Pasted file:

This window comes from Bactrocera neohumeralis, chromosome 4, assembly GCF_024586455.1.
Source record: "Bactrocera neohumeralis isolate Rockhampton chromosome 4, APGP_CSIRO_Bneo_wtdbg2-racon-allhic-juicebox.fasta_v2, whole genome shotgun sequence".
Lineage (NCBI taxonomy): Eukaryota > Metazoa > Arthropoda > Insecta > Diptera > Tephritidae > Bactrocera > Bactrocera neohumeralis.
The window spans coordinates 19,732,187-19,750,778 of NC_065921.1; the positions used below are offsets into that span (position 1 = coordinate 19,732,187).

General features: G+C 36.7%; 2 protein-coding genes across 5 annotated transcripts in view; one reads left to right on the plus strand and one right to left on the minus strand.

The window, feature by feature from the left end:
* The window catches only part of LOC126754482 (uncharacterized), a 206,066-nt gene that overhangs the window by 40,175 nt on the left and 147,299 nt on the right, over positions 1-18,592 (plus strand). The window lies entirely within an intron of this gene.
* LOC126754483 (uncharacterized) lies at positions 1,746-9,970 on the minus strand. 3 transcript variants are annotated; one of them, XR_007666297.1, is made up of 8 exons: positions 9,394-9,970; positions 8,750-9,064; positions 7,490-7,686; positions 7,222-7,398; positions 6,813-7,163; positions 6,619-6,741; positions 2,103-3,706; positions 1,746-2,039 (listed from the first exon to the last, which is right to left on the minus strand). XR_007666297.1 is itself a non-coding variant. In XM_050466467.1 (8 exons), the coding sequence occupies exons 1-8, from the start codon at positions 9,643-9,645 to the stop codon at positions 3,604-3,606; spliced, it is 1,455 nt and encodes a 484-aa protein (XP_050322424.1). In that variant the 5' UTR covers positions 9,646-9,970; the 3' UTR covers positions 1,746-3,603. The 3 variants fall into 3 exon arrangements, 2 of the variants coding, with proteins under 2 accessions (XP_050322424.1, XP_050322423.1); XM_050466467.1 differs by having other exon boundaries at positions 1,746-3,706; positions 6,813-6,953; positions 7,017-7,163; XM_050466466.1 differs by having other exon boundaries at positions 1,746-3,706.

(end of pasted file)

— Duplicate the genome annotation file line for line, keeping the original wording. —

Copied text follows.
This window comes from Bactrocera neohumeralis, chromosome 4, assembly GCF_024586455.1.
Source record: "Bactrocera neohumeralis isolate Rockhampton chromosome 4, APGP_CSIRO_Bneo_wtdbg2-racon-allhic-juicebox.fasta_v2, whole genome shotgun sequence".
Lineage (NCBI taxonomy): Eukaryota > Metazoa > Arthropoda > Insecta > Diptera > Tephritidae > Bactrocera > Bactrocera neohumeralis.
The window spans coordinates 19,732,187-19,750,778 of NC_065921.1; the positions used below are offsets into that span (position 1 = coordinate 19,732,187).

General features: G+C 36.7%; 2 protein-coding genes across 5 annotated transcripts in view; one reads left to right on the plus strand and one right to left on the minus strand.

The window, feature by feature from the left end:
* The window catches only part of LOC126754482 (uncharacterized), a 206,066-nt gene that overhangs the window by 40,175 nt on the left and 147,299 nt on the right, over positions 1-18,592 (plus strand). The window lies entirely within an intron of this gene.
* LOC126754483 (uncharacterized) lies at positions 1,746-9,970 on the minus strand. 3 transcript variants are annotated; one of them, XR_007666297.1, is made up of 8 exons: positions 9,394-9,970; positions 8,750-9,064; positions 7,490-7,686; positions 7,222-7,398; positions 6,813-7,163; positions 6,619-6,741; positions 2,103-3,706; positions 1,746-2,039 (listed from the first exon to the last, which is right to left on the minus strand). XR_007666297.1 is itself a non-coding variant. In XM_050466467.1 (8 exons), the coding sequence occupies exons 1-8, from the start codon at positions 9,643-9,645 to the stop codon at positions 3,604-3,606; spliced, it is 1,455 nt and encodes a 484-aa protein (XP_050322424.1). In that variant the 5' UTR covers positions 9,646-9,970; the 3' UTR covers positions 1,746-3,603. The 3 variants fall into 3 exon arrangements, 2 of the variants coding, with proteins under 2 accessions (XP_050322424.1, XP_050322423.1); XM_050466467.1 differs by having other exon boundaries at positions 1,746-3,706; positions 6,813-6,953; positions 7,017-7,163; XM_050466466.1 differs by having other exon boundaries at positions 1,746-3,706.